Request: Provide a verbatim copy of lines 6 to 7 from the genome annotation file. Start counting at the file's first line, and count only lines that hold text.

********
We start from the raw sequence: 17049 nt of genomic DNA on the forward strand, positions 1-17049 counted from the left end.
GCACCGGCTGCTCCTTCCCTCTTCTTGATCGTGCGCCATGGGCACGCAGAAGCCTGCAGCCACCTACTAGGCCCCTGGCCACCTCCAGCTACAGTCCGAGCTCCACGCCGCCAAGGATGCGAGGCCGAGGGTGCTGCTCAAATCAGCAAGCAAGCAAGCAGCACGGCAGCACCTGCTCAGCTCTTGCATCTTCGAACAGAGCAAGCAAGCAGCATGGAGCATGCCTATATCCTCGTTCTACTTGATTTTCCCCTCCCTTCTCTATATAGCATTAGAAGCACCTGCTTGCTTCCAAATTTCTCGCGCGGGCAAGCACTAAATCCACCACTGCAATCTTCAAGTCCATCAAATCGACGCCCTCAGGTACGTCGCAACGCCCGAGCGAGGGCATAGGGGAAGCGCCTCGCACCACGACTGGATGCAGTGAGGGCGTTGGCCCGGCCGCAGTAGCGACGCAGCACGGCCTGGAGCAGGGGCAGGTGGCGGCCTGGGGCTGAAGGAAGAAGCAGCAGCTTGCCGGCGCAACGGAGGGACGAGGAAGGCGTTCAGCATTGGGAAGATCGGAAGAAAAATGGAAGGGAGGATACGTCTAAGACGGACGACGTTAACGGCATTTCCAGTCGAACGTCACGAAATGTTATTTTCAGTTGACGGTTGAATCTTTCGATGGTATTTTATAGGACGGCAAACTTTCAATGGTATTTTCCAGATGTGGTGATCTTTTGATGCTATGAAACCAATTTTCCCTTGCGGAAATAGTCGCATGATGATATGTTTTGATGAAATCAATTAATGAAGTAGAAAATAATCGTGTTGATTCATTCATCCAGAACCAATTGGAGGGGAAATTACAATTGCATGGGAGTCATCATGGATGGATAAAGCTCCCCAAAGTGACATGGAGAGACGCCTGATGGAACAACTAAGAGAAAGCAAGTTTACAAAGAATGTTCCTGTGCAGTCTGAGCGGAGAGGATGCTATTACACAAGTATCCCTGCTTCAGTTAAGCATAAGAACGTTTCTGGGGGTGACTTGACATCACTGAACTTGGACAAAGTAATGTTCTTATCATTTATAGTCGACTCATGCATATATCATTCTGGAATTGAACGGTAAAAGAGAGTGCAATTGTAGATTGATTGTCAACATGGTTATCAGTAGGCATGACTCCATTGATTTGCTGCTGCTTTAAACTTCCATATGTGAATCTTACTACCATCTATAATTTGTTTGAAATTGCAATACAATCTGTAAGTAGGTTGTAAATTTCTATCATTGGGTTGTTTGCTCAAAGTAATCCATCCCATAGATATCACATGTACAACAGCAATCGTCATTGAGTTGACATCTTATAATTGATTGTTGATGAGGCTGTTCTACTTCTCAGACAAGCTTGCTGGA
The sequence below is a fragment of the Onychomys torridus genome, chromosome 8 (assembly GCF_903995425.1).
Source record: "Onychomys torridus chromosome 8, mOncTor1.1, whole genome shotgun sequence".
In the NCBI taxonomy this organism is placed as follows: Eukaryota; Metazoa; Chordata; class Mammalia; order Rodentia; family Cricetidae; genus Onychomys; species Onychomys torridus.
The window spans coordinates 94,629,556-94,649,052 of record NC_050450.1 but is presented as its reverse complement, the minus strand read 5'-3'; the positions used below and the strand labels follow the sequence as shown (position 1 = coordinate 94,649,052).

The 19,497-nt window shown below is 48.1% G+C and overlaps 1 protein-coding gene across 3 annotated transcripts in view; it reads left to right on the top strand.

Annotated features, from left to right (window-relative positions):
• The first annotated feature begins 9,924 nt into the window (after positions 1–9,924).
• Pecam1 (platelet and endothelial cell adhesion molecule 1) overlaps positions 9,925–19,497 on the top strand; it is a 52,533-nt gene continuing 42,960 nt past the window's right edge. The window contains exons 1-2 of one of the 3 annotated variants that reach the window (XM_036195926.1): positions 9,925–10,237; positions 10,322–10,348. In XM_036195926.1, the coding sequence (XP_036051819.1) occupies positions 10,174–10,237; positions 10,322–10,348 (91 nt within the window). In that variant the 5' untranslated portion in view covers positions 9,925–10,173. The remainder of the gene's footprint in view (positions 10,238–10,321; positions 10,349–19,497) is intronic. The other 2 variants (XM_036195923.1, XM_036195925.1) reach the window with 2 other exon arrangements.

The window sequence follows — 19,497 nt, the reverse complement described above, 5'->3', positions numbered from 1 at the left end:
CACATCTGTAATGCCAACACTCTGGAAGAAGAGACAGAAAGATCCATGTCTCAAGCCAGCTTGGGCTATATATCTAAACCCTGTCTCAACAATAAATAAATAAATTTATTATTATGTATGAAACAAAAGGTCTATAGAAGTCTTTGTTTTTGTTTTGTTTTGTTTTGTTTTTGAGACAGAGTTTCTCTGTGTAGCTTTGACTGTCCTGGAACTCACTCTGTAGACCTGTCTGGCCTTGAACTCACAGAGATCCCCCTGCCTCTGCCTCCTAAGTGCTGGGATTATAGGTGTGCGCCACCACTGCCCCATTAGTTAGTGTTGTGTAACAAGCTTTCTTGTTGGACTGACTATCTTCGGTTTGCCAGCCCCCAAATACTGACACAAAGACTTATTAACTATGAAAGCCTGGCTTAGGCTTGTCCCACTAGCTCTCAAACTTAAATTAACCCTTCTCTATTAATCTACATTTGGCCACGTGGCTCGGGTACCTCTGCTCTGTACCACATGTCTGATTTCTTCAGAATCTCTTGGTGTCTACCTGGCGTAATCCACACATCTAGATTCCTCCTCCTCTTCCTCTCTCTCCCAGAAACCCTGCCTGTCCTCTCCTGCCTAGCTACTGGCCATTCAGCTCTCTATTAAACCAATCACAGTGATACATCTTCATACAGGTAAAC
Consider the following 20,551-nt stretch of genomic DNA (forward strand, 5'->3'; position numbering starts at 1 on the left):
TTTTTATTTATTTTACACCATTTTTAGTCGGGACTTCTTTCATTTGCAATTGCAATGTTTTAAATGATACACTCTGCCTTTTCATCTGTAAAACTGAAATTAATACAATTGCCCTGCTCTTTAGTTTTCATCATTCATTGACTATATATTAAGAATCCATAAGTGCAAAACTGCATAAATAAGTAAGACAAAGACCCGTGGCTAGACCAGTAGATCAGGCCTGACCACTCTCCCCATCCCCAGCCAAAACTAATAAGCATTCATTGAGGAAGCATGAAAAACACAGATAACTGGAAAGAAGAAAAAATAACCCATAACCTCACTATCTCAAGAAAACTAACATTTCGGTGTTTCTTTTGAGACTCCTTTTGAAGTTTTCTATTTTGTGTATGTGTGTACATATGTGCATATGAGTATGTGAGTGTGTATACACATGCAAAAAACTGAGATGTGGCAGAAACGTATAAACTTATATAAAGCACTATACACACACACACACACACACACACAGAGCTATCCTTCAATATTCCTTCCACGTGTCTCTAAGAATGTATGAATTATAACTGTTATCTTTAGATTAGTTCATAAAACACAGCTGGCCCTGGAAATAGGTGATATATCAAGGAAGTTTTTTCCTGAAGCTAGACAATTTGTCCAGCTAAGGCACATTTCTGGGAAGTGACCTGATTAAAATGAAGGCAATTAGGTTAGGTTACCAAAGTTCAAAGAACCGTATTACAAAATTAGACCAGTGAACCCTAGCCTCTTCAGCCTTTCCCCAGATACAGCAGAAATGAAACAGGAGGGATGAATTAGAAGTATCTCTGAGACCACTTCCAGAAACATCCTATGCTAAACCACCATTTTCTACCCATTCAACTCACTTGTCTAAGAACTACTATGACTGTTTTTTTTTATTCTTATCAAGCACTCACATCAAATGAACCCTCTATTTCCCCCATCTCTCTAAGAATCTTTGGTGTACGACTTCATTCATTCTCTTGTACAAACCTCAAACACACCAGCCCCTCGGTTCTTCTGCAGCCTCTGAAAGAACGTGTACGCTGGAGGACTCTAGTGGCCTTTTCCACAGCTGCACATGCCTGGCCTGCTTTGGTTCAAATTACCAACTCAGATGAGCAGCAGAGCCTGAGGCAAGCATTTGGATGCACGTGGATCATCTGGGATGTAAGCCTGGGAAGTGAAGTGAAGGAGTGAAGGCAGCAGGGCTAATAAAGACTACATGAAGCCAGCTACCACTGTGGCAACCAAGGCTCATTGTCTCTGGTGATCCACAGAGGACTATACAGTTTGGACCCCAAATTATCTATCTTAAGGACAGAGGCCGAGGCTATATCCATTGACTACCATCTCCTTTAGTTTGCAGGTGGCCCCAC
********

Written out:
The window spans coordinates 94,629,556-94,649,052 of record NC_050450.1 but is presented as its reverse complement, the minus strand read 5'-3'; the positions used below and the strand labels follow the sequence as shown (position 1 = coordinate 94,649,052).

The 19,497-nt window shown below is 48.1% G+C and overlaps 1 protein-coding gene across 3 annotated transcripts in view; it reads left to right on the top strand.